With Danny lurking out in the Atlantic, now is the time to dust off that disaster plan (hopefully there is one in place to dust off from past years) and review it and refresh your memories to make sure it is followed. Let’s face it; it has been ten years since a hurricane has affected South Florida. But don’t let your guard down. While this is predicted to be a less than active season (as it has shown so far) all it takes is one! We have discussed these items before in past years, but I thought now is as good a time as ever for a refresher post.


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The coverages, limitations, exclusions and exceptions to exclusions buried in all those pages of property insurance policies can leave your head spinning when trying to make sense of it all. It can feel like trying to navigate through a complicated maze or fit all of the pieces of an intricate puzzle together without forcing them. This was demonstrated recently in a federal case from the Northern District of Florida, Bartram, LLC v. Landmark American Insurance Company, 2012 WL 1072207 (N.D. Fla. March 30, 2012).


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Plan for the worst; hope for the best. This is an old adage that has taken shape in various places in the realm of planning. If you have really planned for the worst and given it thought, then the element of surprise is hopefully eliminated. The destructive impact of tornadoes in the Midwest and Texas cannot be understated. Residents of an apartment complex in Virginia Beach were surprised by when a plane crashed into their buildings; thankfully no one was hurt. Other areas of the country are on the verge of another hurricane and wildfire seasons.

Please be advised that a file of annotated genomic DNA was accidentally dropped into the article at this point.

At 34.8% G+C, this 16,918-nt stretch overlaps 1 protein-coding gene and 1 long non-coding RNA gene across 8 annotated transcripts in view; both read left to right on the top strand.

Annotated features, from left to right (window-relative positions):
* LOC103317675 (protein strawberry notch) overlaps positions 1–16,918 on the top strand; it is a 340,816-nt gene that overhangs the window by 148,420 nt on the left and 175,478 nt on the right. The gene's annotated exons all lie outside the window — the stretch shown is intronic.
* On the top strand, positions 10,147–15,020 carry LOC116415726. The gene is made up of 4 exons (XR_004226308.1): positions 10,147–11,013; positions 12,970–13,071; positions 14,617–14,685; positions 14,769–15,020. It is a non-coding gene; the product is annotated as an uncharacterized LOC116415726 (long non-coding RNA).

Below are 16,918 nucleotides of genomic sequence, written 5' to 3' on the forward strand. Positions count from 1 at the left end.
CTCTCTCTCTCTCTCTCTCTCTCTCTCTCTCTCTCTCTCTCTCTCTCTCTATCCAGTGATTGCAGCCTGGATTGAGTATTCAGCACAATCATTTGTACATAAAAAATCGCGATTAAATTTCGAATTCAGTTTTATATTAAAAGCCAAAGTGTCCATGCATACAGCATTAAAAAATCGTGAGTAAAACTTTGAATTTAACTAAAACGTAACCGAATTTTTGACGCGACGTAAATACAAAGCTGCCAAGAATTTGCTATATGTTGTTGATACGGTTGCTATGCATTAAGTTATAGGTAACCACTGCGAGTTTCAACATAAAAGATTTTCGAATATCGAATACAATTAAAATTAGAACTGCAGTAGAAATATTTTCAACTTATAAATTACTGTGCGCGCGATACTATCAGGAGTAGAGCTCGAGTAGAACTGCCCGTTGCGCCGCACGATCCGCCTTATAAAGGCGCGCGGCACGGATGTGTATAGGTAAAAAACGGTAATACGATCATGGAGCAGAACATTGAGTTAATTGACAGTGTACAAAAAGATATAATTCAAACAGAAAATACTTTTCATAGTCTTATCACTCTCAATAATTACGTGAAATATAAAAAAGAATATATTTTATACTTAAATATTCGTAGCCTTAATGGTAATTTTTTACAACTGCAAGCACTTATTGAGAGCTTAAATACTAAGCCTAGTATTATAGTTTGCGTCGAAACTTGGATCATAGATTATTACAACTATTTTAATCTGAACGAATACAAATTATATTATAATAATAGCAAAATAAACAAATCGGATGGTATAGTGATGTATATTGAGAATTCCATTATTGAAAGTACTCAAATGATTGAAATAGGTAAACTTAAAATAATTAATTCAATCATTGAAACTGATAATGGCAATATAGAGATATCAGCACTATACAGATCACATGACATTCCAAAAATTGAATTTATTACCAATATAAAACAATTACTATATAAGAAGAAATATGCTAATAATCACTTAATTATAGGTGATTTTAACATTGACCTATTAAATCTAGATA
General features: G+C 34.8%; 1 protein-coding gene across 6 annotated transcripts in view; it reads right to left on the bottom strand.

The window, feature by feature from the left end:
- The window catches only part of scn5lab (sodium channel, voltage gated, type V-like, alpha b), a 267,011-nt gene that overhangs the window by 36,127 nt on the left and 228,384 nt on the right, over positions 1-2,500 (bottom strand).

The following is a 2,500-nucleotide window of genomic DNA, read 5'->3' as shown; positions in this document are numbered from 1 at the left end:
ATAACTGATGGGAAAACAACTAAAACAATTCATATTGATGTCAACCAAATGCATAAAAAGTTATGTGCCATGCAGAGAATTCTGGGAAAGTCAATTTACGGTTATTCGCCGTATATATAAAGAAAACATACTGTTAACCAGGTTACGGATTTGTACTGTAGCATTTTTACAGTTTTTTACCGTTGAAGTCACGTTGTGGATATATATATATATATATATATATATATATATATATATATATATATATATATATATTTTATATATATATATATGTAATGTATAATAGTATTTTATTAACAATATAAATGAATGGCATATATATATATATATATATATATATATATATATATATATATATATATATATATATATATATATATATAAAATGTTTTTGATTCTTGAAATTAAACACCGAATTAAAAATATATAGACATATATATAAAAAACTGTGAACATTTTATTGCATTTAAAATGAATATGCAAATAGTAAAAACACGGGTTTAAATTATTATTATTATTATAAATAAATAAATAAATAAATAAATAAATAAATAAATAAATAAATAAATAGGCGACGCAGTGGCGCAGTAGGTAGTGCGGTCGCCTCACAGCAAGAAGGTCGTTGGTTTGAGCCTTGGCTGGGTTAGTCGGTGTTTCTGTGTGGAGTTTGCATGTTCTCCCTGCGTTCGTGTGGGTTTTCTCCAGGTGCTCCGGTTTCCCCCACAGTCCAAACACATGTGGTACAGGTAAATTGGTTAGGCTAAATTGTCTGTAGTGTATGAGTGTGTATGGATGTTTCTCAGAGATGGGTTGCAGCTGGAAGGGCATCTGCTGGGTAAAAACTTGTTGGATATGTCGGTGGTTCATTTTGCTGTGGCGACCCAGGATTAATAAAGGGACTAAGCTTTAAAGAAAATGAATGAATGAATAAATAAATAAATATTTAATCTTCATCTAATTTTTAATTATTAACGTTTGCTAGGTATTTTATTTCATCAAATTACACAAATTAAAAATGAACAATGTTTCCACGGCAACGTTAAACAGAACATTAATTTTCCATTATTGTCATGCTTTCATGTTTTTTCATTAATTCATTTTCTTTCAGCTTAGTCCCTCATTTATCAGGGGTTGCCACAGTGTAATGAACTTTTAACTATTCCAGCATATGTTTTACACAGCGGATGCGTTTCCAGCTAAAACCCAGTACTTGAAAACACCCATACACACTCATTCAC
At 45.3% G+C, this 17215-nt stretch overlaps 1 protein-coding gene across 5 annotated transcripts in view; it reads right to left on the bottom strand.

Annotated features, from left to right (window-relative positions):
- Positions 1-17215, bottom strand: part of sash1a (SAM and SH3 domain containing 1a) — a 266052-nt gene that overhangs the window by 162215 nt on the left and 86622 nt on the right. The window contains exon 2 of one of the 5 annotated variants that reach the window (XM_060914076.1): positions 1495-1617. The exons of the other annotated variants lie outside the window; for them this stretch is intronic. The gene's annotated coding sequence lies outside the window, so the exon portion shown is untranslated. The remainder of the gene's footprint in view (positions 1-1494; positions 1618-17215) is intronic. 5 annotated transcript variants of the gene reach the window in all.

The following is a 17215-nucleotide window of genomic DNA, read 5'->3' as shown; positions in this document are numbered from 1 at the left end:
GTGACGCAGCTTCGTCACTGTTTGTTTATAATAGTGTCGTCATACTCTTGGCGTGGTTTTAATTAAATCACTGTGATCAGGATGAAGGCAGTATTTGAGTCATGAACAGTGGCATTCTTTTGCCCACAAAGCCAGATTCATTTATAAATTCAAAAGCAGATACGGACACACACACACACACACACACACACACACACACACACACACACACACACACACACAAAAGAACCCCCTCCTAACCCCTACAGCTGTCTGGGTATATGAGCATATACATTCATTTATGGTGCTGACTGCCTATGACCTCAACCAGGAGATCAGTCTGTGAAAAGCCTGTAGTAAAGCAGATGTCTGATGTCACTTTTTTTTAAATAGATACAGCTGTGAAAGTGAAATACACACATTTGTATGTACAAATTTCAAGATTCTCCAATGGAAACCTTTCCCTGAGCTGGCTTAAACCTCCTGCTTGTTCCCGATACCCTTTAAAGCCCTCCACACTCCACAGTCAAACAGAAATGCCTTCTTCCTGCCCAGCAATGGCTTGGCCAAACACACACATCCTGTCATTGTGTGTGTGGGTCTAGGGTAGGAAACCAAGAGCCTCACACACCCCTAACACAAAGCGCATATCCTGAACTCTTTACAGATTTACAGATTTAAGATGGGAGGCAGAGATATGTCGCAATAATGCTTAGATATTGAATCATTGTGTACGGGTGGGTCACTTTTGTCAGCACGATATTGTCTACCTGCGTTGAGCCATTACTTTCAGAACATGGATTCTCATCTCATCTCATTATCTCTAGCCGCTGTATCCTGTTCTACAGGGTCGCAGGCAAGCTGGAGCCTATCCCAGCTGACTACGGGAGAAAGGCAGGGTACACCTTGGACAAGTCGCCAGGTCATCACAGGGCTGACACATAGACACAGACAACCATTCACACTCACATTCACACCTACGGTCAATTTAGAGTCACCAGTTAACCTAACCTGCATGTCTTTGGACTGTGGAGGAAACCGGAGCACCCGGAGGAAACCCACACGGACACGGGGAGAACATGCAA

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Standing, as a legal concept, refers to the right to bring a lawsuit. To pursue a case as a party in court, a person or entity must show that it was sufficiently affected by the matter at hand. This is a general definition of the legal concept of “standing.” When condominium associations are involved, there is a legal concept known as “associational standing.”